* Wall Street hit by fiscal cliff concerns, shares of Apple tumble
* Spain bond sale disappoints, euro falls after hitting 7-week high
* U.S. data shows private sector hiring hit by storm
By Leah Schnurr
NEW YORK, Dec 5 (Reuters) - Wall Street stocks fell on Wednesday after Republican leaders said talks with U.S. President Barack Obama to resolve the “fiscal cliff” are deadlocked, while the euro slipped after a disappointing Spanish bond auction.
U.S. stocks had gotten off to a mixed start but selling picked up in the late morning. The Nasdaq fared worse than the other indexes, weighed by a 4 percent drop in shares of tech heavyweight Apple.
“Nothing is going on” in the talks, U.S. House Majority Leader Eric Cantor told reporters following a meeting with fellow Republicans. “We ask the president to sit down with us.”
Investors are worried that the so-called fiscal cliff of tax hikes and spending reductions that will start to go into effect at the beginning of next year could send the economy back into recession if politicians don’t come to an agreement to avoid it.
Obama stuck to his case on Tuesday for raising taxes for wealthier Americans.
The euro had surged to a seven-week high against the dollar in early trading but went into reverse, falling to $1.3064 as markets digested the disappointing Spanish bond sale.
Bond markets also reacted poorly to the auction, with Spanish 10-year yields rising to 5.42 percent after demand for the sale was below expectations.
Euro zone experts still expect Madrid to request a sovereign bailout which would pave the way for the European Central Bank to buy its debt but doubts have started to creep in again following a drop in tensions and yields in recent weeks.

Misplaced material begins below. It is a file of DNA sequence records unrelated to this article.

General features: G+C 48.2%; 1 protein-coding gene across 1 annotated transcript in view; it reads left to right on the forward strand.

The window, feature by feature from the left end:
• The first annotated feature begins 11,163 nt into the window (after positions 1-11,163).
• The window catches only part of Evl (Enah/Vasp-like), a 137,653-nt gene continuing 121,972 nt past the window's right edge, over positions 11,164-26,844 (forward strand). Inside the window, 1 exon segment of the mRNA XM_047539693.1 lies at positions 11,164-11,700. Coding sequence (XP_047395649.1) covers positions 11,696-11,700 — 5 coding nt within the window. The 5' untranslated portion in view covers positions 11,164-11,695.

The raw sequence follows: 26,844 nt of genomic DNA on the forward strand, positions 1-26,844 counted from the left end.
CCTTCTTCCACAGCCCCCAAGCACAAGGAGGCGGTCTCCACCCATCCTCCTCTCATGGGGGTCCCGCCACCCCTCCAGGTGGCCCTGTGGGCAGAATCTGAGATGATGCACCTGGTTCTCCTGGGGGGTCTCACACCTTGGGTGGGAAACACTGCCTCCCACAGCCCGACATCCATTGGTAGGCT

“Spanish yields are trading at quite tight levels so investors may be starting to get scared about whether the current level can be sustained in the near term,” said Alessandro Giansanti, a rate strategist at ING in Amsterdam.
“This level of yields is implying that the Spanish government will ask for support in the next few months and if it doesn’t happen it’s quite likely that yields will start to move higher.”
The Dow Jones industrial average slipped 14.90 points, or 0.12 percent, to 12,936.88. The Standard & Poor’s 500 Index lost 6.88 points, or 0.49 percent, to 1,400.17. The Nasdaq Composite Index dropped 33.85 points, or 1.13 percent, to 2,962.84.
Apple was the biggest drag on the Nasdaq, tumbling about 4 percent to $551.64.
Investors were also taking in data that showed November U.S. private sector hiring was hit by the impact of superstorm Sandy, though activity in the service sector continued to expand.
The FTSEurofirst 300 index was off 0.09 percent and the MSCI index of world stocks edged down 0.03 percent.
A mixed batch of business and retail data showed euro zone shoppers cut back on spending by the biggest margin in six months in October, while purchasing manager figures pointed to another quarter of recession.
“The economic data pretty much confirmed the (euro zone) economy is still in a very weak state,” said Rabobank economist Elwin de Groot.
Wednesday’s other main economic event in Europe came in Britain, where finance minister George Osborne gave a bleak outlook, warning that growth will be weaker than expected and that he will have to break a key debt promise.
Britain’s economy was now forecast to grow by only 1.2 percent in 2013, well down from the 2 percent predicted in March.